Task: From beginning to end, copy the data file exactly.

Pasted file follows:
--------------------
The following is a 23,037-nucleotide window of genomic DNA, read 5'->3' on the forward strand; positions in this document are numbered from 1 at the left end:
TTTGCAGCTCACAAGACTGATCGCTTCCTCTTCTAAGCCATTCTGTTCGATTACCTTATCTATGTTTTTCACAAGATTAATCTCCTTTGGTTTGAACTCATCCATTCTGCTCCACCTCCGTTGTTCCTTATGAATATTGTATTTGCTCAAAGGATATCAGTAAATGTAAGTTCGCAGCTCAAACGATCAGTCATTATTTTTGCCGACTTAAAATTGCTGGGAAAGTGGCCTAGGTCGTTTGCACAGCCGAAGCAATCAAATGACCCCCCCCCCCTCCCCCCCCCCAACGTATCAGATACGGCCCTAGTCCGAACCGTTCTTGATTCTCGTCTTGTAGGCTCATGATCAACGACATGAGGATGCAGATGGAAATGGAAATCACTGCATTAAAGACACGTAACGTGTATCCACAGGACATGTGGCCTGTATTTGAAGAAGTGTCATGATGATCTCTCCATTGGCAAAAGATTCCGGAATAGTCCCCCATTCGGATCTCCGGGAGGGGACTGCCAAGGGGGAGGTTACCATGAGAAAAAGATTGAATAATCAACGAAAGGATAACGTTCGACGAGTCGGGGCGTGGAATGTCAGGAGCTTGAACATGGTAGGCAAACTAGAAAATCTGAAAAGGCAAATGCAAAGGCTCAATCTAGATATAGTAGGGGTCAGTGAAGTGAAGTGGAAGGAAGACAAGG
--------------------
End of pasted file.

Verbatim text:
The following is a 23,037-nucleotide window of genomic DNA, read 5'->3' on the forward strand; positions in this document are numbered from 1 at the left end:
TTTGCAGCTCACAAGACTGATCGCTTCCTCTTCTAAGCCATTCTGTTCGATTACCTTATCTATGTTTTTCACAAGATTAATCTCCTTTGGTTTGAACTCATCCATTCTGCTCCACCTCCGTTGTTCCTTATGAATATTGTATTTGCTCAAAGGATATCAGTAAATGTAAGTTCGCAGCTCAAACGATCAGTCATTATTTTTGCCGACTTAAAATTGCTGGGAAAGTGGCCTAGGTCGTTTGCACAGCCGAAGCAATCAAATGACCCCCCCCCCCTCCCCCCCCCCAACGTATCAGATACGGCCCTAGTCCGAACCGTTCTTGATTCTCGTCTTGTAGGCTCATGATCAACGACATGAGGATGCAGATGGAAATGGAAATCACTGCATTAAAGACACGTAACGTGTATCCACAGGACATGTGGCCTGTATTTGAAGAAGTGTCATGATGATCTCTCCATTGGCAAAAGATTCCGGAATAGTCCCCCATTCGGATCTCCGGGAGGGGACTGCCAAGGGGGAGGTTACCATGAGAAAAAGATTGAATAATCAACGAAAGGATAACGTTCGACGAGTCGGGGCGTGGAATGTCAGGAGCTTGAACATGGTAGGCAAACTAGAAAATCTGAAAAGGCAAATGCAAAGGCTCAATCTAGATATAGTAGGGGTCAGTGAAGTGAAGTGGAAGGAAGACAAGG